That is the question posed by the Football League Paper in their profile of Guy Luzon. The picture emerges is a rather mixed one, but it looks like being a bumpy ride.
Perceptions of him in Israel are influenced by the unpopularity of his Libyan-born uncles Ami and Amos who control top flight club Petah Tikva. Journalist Alon Sinai told the FLP, 'his image in his homeland remains that of a master manipulator who owes his status to his connections rather than his talents.' Luzon himself said, 'I met with senior sports writers who told me they know how much I mean to my uncles - that's why they did hatchet jobs on me.'
After Luzon had a short and unspectacular career in Israel's lower divisions which was ended by injury uncle Amos appointed him manager of Tikva at the age of just 26. He led Tikva to second in the table and secured European qualification. He then went to fallen giants Happel Tel Aviv, but was sacked after just five months. He then joined Briei Yahuda and secured consecutive top three finishes and qualification for the group stages of the Europa League.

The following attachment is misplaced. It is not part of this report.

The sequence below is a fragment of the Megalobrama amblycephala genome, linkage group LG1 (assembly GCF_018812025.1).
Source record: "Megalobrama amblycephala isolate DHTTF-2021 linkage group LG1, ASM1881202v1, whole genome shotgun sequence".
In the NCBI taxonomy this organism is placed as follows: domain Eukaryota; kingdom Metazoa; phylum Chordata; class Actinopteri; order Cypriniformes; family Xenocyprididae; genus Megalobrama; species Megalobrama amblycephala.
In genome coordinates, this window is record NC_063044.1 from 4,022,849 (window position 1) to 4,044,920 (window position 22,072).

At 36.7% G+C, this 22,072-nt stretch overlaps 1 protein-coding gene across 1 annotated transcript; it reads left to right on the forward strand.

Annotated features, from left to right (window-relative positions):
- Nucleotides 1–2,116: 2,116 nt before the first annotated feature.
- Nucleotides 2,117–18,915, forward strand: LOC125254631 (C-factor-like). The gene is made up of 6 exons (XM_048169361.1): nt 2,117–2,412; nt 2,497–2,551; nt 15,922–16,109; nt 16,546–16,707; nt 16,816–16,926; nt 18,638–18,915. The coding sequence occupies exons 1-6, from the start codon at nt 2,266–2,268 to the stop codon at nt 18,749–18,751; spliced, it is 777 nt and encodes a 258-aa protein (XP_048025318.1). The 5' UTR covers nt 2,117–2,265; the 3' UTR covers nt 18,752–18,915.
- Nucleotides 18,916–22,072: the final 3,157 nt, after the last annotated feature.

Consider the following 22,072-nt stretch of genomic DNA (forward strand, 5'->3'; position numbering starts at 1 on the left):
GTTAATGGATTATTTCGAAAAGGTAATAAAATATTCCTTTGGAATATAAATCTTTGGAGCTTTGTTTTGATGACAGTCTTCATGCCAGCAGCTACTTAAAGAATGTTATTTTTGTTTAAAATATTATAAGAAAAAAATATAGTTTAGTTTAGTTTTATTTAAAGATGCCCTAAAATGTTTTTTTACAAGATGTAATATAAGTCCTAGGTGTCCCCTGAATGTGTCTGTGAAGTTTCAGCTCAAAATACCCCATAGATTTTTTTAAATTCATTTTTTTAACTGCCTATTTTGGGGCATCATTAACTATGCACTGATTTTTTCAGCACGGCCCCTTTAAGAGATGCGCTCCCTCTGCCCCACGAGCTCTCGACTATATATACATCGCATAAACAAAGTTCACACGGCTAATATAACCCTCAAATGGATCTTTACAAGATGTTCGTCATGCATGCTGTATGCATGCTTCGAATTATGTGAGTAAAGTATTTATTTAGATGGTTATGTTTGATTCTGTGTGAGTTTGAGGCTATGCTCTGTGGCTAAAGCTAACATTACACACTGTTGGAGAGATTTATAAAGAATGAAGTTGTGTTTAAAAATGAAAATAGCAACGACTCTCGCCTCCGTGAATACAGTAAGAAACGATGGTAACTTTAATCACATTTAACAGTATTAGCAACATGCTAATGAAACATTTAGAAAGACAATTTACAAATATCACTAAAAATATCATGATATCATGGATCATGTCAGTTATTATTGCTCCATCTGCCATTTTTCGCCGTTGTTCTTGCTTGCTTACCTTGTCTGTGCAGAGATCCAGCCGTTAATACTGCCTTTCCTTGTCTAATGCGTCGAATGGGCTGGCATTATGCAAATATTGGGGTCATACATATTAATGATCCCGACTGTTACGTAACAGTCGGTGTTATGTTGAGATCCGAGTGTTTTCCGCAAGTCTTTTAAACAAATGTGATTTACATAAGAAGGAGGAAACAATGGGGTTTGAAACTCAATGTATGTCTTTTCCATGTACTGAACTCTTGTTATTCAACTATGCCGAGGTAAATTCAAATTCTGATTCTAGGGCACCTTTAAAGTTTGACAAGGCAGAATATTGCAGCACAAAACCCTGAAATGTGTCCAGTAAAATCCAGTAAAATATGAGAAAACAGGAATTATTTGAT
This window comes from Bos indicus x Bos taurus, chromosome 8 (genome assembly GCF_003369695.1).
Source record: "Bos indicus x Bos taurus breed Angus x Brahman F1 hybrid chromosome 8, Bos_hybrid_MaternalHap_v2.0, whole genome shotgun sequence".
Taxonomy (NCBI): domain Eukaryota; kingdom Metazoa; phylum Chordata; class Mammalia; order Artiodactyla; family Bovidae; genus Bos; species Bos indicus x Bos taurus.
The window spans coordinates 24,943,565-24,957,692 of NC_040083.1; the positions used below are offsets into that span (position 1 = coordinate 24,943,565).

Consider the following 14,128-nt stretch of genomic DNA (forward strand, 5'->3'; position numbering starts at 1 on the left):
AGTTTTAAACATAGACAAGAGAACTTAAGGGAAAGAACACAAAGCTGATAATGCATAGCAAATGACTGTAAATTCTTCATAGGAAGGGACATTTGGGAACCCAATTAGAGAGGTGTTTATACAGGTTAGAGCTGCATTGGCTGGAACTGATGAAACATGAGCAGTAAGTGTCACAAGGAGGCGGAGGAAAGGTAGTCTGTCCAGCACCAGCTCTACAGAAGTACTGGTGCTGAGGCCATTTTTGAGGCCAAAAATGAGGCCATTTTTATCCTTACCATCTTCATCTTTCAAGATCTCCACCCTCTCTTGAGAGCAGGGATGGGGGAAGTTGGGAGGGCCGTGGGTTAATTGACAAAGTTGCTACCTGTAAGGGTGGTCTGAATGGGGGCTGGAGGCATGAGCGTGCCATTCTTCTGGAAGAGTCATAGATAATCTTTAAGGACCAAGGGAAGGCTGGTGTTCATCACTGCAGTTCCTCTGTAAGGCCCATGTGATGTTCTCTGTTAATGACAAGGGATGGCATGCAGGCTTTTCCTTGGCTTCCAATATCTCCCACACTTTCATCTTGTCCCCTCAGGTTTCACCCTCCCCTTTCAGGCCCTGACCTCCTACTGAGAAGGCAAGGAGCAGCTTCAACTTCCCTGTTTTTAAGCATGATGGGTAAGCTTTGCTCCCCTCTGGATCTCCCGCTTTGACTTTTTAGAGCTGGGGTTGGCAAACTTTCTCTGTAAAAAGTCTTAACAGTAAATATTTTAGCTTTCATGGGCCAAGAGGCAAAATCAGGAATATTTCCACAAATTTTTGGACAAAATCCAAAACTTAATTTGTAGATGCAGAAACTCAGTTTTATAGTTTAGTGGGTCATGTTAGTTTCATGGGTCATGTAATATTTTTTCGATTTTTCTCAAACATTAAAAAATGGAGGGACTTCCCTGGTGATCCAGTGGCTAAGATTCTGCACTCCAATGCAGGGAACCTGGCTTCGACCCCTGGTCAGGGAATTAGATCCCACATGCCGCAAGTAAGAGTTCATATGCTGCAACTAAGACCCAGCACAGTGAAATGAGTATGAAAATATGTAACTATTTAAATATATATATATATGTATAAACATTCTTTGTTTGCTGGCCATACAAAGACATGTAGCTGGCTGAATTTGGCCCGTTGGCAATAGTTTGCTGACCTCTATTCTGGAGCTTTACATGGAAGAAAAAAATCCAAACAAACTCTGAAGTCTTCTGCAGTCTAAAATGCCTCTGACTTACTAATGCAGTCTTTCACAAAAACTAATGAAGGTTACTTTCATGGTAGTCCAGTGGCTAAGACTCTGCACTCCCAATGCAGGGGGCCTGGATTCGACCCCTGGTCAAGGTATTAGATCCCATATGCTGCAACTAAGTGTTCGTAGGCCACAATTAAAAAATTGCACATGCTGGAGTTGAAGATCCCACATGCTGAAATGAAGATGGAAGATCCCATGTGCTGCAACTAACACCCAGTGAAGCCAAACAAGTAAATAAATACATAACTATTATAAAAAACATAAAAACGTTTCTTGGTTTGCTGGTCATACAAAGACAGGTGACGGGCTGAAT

'The criticism of Luzon is not always right,' said journalist Ron Amikam. 'He was very close to his players at Tikva and they all liked him.'
Luzon is a fan of rotating players, Tal Ben Haim commenting, 'I've never seen anything like the amount of rotation Luzon uses, even at Chelsea.' [That's all very well if one has a squad with the depth and quality of Chelsea, but carries considerable risks at Charlton.]
According to Amikam, Luzon has a volatile temperament: 'He does not always communicate well, especially with the media. He can be very arrogant and does not stand criticism. In additional, he can be very emotional.' So we can expect some interesting press conferences and a few touchline incidents.